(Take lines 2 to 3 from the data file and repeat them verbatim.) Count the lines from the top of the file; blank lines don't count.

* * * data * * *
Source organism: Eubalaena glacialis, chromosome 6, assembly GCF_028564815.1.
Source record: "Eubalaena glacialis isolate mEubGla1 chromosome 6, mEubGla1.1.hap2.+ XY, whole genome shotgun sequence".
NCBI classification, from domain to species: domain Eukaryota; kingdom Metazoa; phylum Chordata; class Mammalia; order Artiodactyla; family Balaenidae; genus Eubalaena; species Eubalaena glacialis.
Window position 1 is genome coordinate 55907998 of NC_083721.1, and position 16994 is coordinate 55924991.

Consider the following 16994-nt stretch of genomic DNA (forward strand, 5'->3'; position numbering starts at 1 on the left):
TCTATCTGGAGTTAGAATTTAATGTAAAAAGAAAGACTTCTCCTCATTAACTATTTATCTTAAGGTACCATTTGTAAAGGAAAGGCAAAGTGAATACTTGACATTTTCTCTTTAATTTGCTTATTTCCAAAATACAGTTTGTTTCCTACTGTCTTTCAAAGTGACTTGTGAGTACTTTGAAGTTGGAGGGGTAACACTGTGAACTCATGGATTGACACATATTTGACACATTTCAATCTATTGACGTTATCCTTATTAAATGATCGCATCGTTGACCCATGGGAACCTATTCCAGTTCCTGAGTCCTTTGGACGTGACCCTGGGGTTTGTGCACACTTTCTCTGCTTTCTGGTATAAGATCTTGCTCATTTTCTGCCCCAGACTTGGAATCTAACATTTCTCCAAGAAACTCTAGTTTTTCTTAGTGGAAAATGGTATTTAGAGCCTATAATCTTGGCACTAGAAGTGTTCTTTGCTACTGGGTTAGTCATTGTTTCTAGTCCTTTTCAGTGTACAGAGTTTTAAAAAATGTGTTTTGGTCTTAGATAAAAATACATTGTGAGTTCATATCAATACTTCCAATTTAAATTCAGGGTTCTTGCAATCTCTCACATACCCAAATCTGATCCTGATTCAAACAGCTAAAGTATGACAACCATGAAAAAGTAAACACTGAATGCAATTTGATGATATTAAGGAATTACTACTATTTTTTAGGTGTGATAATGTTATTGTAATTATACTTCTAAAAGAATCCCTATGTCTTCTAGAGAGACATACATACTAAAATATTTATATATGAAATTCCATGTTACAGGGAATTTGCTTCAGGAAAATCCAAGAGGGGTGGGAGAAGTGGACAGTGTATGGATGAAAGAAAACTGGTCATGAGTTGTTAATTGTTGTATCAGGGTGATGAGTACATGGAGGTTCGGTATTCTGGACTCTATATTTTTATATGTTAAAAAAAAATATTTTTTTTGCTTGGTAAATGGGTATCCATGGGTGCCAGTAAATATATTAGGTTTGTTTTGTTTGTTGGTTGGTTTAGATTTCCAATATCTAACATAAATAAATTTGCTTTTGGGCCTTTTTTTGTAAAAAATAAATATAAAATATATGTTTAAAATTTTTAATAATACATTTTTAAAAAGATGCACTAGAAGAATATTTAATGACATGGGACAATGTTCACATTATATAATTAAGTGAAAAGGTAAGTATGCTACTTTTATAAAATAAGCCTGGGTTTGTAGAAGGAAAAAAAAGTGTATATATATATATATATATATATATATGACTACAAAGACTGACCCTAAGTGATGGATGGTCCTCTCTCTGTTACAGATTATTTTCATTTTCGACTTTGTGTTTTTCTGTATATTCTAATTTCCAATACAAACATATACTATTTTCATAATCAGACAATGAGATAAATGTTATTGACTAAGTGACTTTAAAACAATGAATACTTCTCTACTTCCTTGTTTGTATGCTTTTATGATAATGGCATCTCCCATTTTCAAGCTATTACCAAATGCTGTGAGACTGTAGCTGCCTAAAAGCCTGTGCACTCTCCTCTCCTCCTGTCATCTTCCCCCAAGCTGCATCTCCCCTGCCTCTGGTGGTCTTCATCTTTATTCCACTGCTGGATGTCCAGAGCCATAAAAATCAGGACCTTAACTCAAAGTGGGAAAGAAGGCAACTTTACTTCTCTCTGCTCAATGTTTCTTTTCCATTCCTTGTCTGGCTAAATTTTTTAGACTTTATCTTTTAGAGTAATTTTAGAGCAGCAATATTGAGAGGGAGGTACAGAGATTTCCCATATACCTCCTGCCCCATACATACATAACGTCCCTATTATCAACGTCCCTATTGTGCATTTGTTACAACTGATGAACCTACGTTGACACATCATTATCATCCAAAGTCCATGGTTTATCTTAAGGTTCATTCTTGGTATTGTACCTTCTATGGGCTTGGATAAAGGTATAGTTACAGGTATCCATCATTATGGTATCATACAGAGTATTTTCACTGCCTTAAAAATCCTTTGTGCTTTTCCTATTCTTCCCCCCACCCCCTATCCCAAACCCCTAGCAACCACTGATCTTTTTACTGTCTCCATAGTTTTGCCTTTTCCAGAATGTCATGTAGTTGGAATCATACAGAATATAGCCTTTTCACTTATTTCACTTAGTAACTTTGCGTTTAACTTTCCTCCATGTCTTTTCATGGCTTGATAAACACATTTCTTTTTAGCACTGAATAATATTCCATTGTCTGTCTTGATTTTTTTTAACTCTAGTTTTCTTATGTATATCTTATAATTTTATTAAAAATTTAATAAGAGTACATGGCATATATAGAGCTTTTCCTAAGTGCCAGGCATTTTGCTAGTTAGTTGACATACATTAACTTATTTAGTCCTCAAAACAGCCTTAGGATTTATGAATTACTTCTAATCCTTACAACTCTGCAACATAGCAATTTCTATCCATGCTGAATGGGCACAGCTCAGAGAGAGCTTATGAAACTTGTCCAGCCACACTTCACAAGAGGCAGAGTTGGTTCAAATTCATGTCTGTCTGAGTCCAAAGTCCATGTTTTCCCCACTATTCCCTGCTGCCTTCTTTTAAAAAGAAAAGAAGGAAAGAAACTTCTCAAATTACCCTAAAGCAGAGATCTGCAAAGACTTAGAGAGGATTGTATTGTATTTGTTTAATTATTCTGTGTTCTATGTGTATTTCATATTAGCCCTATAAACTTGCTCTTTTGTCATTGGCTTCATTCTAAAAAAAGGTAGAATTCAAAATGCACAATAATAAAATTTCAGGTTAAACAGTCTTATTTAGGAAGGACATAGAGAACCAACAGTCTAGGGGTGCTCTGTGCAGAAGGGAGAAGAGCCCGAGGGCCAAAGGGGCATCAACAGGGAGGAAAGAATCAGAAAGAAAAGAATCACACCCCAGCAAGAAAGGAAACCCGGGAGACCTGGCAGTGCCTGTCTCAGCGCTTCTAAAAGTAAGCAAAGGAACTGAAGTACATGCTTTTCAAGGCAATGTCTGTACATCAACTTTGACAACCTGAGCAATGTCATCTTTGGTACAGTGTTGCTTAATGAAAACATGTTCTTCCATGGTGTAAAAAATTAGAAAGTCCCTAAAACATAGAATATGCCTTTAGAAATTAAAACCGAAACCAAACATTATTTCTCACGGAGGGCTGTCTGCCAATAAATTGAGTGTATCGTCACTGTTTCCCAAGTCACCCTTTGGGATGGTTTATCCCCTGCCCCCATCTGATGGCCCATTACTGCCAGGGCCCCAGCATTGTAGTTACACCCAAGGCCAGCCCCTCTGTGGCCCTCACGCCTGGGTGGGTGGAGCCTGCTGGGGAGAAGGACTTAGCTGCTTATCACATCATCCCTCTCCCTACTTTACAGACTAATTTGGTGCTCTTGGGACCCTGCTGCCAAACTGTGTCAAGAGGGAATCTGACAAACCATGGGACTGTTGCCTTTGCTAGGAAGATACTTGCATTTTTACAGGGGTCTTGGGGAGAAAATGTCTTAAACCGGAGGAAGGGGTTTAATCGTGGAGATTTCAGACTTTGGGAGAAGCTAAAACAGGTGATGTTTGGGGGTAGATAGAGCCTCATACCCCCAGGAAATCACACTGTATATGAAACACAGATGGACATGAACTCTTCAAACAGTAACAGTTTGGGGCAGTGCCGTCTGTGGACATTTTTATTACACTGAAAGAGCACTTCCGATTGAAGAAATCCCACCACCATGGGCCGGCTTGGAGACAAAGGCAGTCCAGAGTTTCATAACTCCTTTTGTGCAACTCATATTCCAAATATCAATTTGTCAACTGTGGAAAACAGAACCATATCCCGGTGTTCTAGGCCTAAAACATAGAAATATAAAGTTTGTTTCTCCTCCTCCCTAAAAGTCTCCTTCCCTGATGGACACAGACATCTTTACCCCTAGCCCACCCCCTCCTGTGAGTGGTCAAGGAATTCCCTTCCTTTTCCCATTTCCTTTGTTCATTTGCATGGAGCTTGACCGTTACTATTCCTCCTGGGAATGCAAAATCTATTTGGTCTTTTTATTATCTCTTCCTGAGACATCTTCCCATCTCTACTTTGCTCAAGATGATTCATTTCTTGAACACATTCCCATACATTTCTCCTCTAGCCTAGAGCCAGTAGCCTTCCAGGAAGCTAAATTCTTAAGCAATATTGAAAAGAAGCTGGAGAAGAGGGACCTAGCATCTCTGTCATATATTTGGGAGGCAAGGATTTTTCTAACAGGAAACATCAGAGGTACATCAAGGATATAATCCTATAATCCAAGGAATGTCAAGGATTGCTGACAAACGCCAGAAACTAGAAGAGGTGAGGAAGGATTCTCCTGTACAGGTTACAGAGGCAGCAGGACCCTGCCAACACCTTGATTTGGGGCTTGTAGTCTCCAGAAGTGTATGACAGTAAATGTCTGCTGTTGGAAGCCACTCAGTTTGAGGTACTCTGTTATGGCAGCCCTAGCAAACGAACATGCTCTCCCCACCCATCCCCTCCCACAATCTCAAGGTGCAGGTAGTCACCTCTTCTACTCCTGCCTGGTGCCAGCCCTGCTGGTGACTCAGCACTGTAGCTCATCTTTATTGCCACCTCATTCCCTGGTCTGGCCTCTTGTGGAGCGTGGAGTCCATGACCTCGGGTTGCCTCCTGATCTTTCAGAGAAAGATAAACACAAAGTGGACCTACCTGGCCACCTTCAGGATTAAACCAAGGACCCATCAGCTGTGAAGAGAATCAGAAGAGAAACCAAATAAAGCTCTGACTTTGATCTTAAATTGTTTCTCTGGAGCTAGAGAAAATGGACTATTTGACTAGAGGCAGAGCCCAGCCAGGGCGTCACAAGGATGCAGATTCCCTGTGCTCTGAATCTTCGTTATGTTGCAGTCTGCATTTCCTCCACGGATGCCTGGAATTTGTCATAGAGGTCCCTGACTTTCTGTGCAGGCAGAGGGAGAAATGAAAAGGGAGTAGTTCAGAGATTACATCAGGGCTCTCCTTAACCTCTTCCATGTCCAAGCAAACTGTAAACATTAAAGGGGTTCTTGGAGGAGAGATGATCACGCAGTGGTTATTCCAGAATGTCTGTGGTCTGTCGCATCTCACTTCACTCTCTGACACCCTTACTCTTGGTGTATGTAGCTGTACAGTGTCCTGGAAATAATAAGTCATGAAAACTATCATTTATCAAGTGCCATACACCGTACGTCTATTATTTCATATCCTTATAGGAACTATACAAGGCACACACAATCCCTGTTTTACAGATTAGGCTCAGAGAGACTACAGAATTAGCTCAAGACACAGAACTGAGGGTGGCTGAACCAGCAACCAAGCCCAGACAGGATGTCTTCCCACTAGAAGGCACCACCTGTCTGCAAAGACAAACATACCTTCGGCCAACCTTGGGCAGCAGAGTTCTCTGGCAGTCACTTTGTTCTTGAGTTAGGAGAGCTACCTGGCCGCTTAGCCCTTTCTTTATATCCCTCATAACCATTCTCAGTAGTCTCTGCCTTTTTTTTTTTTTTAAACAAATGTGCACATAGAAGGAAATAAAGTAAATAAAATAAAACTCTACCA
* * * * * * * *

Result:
Source record: "Eubalaena glacialis isolate mEubGla1 chromosome 6, mEubGla1.1.hap2.+ XY, whole genome shotgun sequence".
NCBI classification, from domain to species: domain Eukaryota; kingdom Metazoa; phylum Chordata; class Mammalia; order Artiodactyla; family Balaenidae; genus Eubalaena; species Eubalaena glacialis.